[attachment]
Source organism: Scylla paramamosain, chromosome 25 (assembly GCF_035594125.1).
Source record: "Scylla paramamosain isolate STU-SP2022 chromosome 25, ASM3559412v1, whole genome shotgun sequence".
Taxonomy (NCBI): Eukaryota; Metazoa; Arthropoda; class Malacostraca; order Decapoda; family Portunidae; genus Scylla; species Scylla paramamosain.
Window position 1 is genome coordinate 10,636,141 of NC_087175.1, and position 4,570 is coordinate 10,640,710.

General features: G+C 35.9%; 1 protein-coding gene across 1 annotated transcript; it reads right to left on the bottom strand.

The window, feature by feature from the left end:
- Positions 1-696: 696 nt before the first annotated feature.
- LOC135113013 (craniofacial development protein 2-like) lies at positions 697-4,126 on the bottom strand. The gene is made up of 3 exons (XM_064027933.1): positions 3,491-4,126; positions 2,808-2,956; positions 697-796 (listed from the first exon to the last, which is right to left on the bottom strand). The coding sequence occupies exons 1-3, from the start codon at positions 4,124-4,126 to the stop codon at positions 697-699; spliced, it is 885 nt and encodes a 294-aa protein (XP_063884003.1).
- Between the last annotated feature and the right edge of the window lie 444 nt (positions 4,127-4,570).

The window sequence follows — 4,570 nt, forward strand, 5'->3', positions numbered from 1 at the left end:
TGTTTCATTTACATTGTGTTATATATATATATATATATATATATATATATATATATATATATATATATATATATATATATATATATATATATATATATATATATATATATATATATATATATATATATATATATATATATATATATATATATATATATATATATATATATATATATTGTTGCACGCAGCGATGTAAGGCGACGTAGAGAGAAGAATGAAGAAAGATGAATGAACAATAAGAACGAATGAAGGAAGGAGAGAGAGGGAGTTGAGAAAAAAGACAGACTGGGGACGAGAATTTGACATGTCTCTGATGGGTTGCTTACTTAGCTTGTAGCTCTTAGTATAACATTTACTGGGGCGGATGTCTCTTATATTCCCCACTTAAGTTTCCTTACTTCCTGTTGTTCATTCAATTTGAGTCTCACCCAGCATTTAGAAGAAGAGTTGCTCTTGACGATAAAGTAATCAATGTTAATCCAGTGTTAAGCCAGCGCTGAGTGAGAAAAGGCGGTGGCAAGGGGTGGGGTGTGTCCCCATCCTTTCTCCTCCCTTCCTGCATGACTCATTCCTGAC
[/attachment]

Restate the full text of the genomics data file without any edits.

Source organism: Scylla paramamosain, chromosome 25 (assembly GCF_035594125.1).
Source record: "Scylla paramamosain isolate STU-SP2022 chromosome 25, ASM3559412v1, whole genome shotgun sequence".
Taxonomy (NCBI): Eukaryota; Metazoa; Arthropoda; class Malacostraca; order Decapoda; family Portunidae; genus Scylla; species Scylla paramamosain.
Window position 1 is genome coordinate 10,636,141 of NC_087175.1, and position 4,570 is coordinate 10,640,710.

General features: G+C 35.9%; 1 protein-coding gene across 1 annotated transcript; it reads right to left on the bottom strand.

The window, feature by feature from the left end:
- Positions 1-696: 696 nt before the first annotated feature.
- LOC135113013 (craniofacial development protein 2-like) lies at positions 697-4,126 on the bottom strand. The gene is made up of 3 exons (XM_064027933.1): positions 3,491-4,126; positions 2,808-2,956; positions 697-796 (listed from the first exon to the last, which is right to left on the bottom strand). The coding sequence occupies exons 1-3, from the start codon at positions 4,124-4,126 to the stop codon at positions 697-699; spliced, it is 885 nt and encodes a 294-aa protein (XP_063884003.1).
- Between the last annotated feature and the right edge of the window lie 444 nt (positions 4,127-4,570).

The window sequence follows — 4,570 nt, forward strand, 5'->3', positions numbered from 1 at the left end:
TGTTTCATTTACATTGTGTTATATATATATATATATATATATATATATATATATATATATATATATATATATATATATATATATATATATATATATATATATATATATATATATATATATATATATATATATATATATATATATATATATATATATATATATATATATATATATATTGTTGCACGCAGCGATGTAAGGCGACGTAGAGAGAAGAATGAAGAAAGATGAATGAACAATAAGAACGAATGAAGGAAGGAGAGAGAGGGAGTTGAGAAAAAAGACAGACTGGGGACGAGAATTTGACATGTCTCTGATGGGTTGCTTACTTAGCTTGTAGCTCTTAGTATAACATTTACTGGGGCGGATGTCTCTTATATTCCCCACTTAAGTTTCCTTACTTCCTGTTGTTCATTCAATTTGAGTCTCACCCAGCATTTAGAAGAAGAGTTGCTCTTGACGATAAAGTAATCAATGTTAATCCAGTGTTAAGCCAGCGCTGAGTGAGAAAAGGCGGTGGCAAGGGGTGGGGTGTGTCCCCATCCTTTCTCCTCCCTTCCTGCATGACTCATTCCTGAC